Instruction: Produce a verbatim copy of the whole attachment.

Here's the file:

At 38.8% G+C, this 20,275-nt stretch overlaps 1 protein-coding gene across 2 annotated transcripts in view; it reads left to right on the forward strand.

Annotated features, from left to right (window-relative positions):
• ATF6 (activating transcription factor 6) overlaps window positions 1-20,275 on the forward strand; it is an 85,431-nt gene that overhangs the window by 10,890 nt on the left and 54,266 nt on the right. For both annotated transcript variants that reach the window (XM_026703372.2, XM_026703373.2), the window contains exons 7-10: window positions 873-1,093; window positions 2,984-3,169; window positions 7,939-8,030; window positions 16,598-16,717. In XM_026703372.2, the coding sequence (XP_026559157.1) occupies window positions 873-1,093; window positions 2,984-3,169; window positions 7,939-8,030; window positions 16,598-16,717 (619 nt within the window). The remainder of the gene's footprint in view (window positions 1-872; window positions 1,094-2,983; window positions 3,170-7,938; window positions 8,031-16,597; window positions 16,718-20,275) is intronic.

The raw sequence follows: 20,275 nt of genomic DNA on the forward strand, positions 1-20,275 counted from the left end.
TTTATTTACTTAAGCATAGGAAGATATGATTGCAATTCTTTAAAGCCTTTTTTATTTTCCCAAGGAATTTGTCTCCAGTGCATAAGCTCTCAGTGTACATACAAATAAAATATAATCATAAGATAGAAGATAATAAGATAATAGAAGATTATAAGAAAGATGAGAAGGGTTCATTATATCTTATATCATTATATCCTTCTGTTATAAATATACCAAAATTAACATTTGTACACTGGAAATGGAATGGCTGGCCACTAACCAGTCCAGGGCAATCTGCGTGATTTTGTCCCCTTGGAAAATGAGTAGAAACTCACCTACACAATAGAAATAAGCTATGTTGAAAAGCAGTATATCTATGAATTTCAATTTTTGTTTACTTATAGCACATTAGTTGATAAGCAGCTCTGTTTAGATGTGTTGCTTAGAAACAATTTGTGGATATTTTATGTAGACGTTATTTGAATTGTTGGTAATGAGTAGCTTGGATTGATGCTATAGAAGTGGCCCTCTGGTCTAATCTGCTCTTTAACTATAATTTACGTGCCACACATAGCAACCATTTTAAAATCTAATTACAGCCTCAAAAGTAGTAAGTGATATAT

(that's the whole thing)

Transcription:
At 38.8% G+C, this 20,275-nt stretch overlaps 1 protein-coding gene across 2 annotated transcripts in view; it reads left to right on the forward strand.

Annotated features, from left to right (window-relative positions):
• ATF6 (activating transcription factor 6) overlaps window positions 1-20,275 on the forward strand; it is an 85,431-nt gene that overhangs the window by 10,890 nt on the left and 54,266 nt on the right. For both annotated transcript variants that reach the window (XM_026703372.2, XM_026703373.2), the window contains exons 7-10: window positions 873-1,093; window positions 2,984-3,169; window positions 7,939-8,030; window positions 16,598-16,717. In XM_026703372.2, the coding sequence (XP_026559157.1) occupies window positions 873-1,093; window positions 2,984-3,169; window positions 7,939-8,030; window positions 16,598-16,717 (619 nt within the window). The remainder of the gene's footprint in view (window positions 1-872; window positions 1,094-2,983; window positions 3,170-7,938; window positions 8,031-16,597; window positions 16,718-20,275) is intronic.

The raw sequence follows: 20,275 nt of genomic DNA on the forward strand, positions 1-20,275 counted from the left end.
TTTATTTACTTAAGCATAGGAAGATATGATTGCAATTCTTTAAAGCCTTTTTTATTTTCCCAAGGAATTTGTCTCCAGTGCATAAGCTCTCAGTGTACATACAAATAAAATATAATCATAAGATAGAAGATAATAAGATAATAGAAGATTATAAGAAAGATGAGAAGGGTTCATTATATCTTATATCATTATATCCTTCTGTTATAAATATACCAAAATTAACATTTGTACACTGGAAATGGAATGGCTGGCCACTAACCAGTCCAGGGCAATCTGCGTGATTTTGTCCCCTTGGAAAATGAGTAGAAACTCACCTACACAATAGAAATAAGCTATGTTGAAAAGCAGTATATCTATGAATTTCAATTTTTGTTTACTTATAGCACATTAGTTGATAAGCAGCTCTGTTTAGATGTGTTGCTTAGAAACAATTTGTGGATATTTTATGTAGACGTTATTTGAATTGTTGGTAATGAGTAGCTTGGATTGATGCTATAGAAGTGGCCCTCTGGTCTAATCTGCTCTTTAACTATAATTTACGTGCCACACATAGCAACCATTTTAAAATCTAATTACAGCCTCAAAAGTAGTAAGTGATATAT